Don’t put Portland’s the Hague into a box. On the band’s latest, Black Rabbit, the group defies comfortable categorization and broaden boundaries to include indie rock, pop punk, alt-country, grungy post rock and more. The fivesome defines what they do as “quiet music played loud,” an apt description. The CD starts with “An Open Book Conversationalist,” a blast of instrumental post rock punk urged along by pealing guitars, rhythmical variations and the band’s signature use of electrified violin. The West Coast is a recurring theme. “Los Angeles” (about making life changes while learning how to drive the freeways) begins as a mid-tempo pop piece before rollicking guitars and roiling fiddle combine forces into a flurry of anthemic proportions. “California Curse” (concerning the attempt to place the past in the rearview mirror) has a comparable arrangement and morphs from folk-ish pop to amped-up space rock. The menacing “Hourglass” and “His Talk; Her Teeth” flit from dynamic to dynamic, with buildups that move from melancholy to Coldplay-like transcendence.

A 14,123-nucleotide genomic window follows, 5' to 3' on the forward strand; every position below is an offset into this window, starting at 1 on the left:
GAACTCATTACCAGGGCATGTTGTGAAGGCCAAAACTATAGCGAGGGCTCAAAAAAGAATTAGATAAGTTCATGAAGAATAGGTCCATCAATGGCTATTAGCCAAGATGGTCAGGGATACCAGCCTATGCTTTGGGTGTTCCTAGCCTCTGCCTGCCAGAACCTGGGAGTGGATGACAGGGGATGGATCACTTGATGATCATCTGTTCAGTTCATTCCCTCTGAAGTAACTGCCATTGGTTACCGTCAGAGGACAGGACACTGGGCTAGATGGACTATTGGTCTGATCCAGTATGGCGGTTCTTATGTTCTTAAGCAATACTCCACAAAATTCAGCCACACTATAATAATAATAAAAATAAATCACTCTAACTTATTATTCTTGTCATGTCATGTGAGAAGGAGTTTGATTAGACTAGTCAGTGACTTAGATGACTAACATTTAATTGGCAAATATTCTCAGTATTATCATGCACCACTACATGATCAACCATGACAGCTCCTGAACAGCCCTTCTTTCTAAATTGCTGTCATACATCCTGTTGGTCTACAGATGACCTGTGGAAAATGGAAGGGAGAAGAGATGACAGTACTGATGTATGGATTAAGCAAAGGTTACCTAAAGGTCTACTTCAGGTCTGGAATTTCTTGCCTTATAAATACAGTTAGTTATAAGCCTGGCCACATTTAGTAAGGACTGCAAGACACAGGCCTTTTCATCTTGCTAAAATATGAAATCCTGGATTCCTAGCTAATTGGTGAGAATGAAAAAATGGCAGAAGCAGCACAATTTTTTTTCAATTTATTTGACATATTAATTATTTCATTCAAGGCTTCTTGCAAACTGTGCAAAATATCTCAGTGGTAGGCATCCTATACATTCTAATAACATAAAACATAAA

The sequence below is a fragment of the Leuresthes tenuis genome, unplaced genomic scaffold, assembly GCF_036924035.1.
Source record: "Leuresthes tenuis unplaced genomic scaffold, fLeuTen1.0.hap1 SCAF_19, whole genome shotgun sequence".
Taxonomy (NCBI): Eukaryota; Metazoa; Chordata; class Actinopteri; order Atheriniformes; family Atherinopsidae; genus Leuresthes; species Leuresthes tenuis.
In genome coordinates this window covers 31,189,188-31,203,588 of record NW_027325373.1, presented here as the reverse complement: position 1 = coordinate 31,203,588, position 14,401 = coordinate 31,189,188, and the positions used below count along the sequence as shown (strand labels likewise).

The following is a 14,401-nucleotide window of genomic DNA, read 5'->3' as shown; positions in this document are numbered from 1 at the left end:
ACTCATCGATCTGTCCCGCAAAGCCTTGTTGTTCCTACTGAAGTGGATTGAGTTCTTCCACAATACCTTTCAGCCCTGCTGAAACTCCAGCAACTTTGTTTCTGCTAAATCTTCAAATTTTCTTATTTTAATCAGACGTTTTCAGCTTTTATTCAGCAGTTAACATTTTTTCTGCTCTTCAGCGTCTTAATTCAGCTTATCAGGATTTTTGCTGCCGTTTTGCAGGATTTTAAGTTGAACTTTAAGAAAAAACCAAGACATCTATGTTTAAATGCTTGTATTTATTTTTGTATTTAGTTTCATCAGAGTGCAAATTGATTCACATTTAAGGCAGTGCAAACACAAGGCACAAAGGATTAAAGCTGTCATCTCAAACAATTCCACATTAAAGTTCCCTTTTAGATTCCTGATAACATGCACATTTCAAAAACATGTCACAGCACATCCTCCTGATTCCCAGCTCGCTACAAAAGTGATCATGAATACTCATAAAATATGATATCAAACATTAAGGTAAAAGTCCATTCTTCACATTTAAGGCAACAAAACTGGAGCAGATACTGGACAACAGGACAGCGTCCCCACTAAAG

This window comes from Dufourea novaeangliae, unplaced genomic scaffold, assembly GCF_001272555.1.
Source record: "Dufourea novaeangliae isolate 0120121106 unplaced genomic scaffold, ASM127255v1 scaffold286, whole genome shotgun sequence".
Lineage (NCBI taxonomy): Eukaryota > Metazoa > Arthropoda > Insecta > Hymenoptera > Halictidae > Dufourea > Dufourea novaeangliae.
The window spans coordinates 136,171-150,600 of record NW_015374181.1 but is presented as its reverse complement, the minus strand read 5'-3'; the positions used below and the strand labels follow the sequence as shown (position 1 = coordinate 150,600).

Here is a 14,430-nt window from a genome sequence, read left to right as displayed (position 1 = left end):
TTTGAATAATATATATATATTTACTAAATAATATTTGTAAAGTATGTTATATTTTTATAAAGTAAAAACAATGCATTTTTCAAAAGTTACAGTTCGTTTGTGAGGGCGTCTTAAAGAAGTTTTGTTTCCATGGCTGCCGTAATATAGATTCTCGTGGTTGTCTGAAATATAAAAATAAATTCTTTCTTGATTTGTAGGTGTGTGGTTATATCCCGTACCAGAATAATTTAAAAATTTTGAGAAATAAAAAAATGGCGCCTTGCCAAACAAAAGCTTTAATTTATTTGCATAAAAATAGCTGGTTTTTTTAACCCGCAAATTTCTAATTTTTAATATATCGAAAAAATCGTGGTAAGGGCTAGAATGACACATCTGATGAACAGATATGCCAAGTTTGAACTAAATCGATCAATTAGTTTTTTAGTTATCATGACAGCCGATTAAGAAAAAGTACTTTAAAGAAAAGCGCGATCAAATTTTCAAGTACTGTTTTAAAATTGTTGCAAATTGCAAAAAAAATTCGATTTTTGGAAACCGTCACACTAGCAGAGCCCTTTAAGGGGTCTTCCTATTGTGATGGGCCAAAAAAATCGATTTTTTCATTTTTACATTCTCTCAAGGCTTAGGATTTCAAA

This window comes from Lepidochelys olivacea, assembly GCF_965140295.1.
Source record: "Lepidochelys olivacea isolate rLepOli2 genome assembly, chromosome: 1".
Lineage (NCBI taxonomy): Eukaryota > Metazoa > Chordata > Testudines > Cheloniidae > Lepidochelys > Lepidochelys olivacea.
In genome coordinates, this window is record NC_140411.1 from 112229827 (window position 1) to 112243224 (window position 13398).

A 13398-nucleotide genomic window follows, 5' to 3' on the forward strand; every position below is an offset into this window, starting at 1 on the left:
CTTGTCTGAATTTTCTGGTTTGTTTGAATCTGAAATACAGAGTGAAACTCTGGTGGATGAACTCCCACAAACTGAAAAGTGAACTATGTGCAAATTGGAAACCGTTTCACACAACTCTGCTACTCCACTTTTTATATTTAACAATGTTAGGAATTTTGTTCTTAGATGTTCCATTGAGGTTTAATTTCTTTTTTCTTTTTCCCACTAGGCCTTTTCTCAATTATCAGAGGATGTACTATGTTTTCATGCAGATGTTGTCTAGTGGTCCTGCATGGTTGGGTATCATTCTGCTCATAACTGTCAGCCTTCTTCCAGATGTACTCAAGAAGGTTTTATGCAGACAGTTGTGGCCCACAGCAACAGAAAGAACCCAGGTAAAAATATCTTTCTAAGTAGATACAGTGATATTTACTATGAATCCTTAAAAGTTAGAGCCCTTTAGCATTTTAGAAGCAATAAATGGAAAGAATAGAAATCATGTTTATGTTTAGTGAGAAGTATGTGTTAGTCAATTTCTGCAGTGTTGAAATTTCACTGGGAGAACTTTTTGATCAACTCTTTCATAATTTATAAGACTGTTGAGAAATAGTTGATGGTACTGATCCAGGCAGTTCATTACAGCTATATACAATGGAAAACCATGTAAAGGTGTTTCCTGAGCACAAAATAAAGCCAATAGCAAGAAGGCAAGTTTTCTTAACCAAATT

Black Rabbit is available now.